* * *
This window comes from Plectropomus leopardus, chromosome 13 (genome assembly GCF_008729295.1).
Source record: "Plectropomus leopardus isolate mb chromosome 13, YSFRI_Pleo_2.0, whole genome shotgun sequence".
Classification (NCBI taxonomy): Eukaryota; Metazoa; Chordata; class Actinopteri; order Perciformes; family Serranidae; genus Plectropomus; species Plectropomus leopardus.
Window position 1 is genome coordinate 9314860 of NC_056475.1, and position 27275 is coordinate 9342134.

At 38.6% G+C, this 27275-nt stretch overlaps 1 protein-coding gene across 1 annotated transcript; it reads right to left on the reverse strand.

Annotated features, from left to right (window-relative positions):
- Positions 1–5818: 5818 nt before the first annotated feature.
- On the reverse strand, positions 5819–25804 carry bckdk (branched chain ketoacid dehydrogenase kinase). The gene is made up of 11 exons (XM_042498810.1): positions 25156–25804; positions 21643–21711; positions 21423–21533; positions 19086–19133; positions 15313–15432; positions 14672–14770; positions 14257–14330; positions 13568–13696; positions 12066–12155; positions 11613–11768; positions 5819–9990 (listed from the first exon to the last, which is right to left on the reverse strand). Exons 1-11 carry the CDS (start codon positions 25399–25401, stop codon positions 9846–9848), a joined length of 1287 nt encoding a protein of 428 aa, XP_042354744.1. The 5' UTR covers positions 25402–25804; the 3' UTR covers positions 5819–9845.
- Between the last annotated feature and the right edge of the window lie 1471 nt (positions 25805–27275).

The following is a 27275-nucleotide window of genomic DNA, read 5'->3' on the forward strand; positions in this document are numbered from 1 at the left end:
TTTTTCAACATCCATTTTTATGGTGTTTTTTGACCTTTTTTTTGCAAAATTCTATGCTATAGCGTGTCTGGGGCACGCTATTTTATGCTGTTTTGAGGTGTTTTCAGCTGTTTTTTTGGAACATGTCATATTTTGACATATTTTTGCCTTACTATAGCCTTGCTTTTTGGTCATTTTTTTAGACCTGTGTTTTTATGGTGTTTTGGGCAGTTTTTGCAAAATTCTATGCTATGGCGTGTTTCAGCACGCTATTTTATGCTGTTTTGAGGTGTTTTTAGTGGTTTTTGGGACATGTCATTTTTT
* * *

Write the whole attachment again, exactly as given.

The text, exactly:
This window comes from Plectropomus leopardus, chromosome 13 (genome assembly GCF_008729295.1).
Source record: "Plectropomus leopardus isolate mb chromosome 13, YSFRI_Pleo_2.0, whole genome shotgun sequence".
Classification (NCBI taxonomy): Eukaryota; Metazoa; Chordata; class Actinopteri; order Perciformes; family Serranidae; genus Plectropomus; species Plectropomus leopardus.
Window position 1 is genome coordinate 9314860 of NC_056475.1, and position 27275 is coordinate 9342134.

At 38.6% G+C, this 27275-nt stretch overlaps 1 protein-coding gene across 1 annotated transcript; it reads right to left on the reverse strand.

Annotated features, from left to right (window-relative positions):
- Positions 1–5818: 5818 nt before the first annotated feature.
- On the reverse strand, positions 5819–25804 carry bckdk (branched chain ketoacid dehydrogenase kinase). The gene is made up of 11 exons (XM_042498810.1): positions 25156–25804; positions 21643–21711; positions 21423–21533; positions 19086–19133; positions 15313–15432; positions 14672–14770; positions 14257–14330; positions 13568–13696; positions 12066–12155; positions 11613–11768; positions 5819–9990 (listed from the first exon to the last, which is right to left on the reverse strand). Exons 1-11 carry the CDS (start codon positions 25399–25401, stop codon positions 9846–9848), a joined length of 1287 nt encoding a protein of 428 aa, XP_042354744.1. The 5' UTR covers positions 25402–25804; the 3' UTR covers positions 5819–9845.
- Between the last annotated feature and the right edge of the window lie 1471 nt (positions 25805–27275).

The following is a 27275-nucleotide window of genomic DNA, read 5'->3' on the forward strand; positions in this document are numbered from 1 at the left end:
TTTTTCAACATCCATTTTTATGGTGTTTTTTGACCTTTTTTTTGCAAAATTCTATGCTATAGCGTGTCTGGGGCACGCTATTTTATGCTGTTTTGAGGTGTTTTCAGCTGTTTTTTTGGAACATGTCATATTTTGACATATTTTTGCCTTACTATAGCCTTGCTTTTTGGTCATTTTTTTAGACCTGTGTTTTTATGGTGTTTTGGGCAGTTTTTGCAAAATTCTATGCTATGGCGTGTTTCAGCACGCTATTTTATGCTGTTTTGAGGTGTTTTTAGTGGTTTTTGGGACATGTCATTTTTT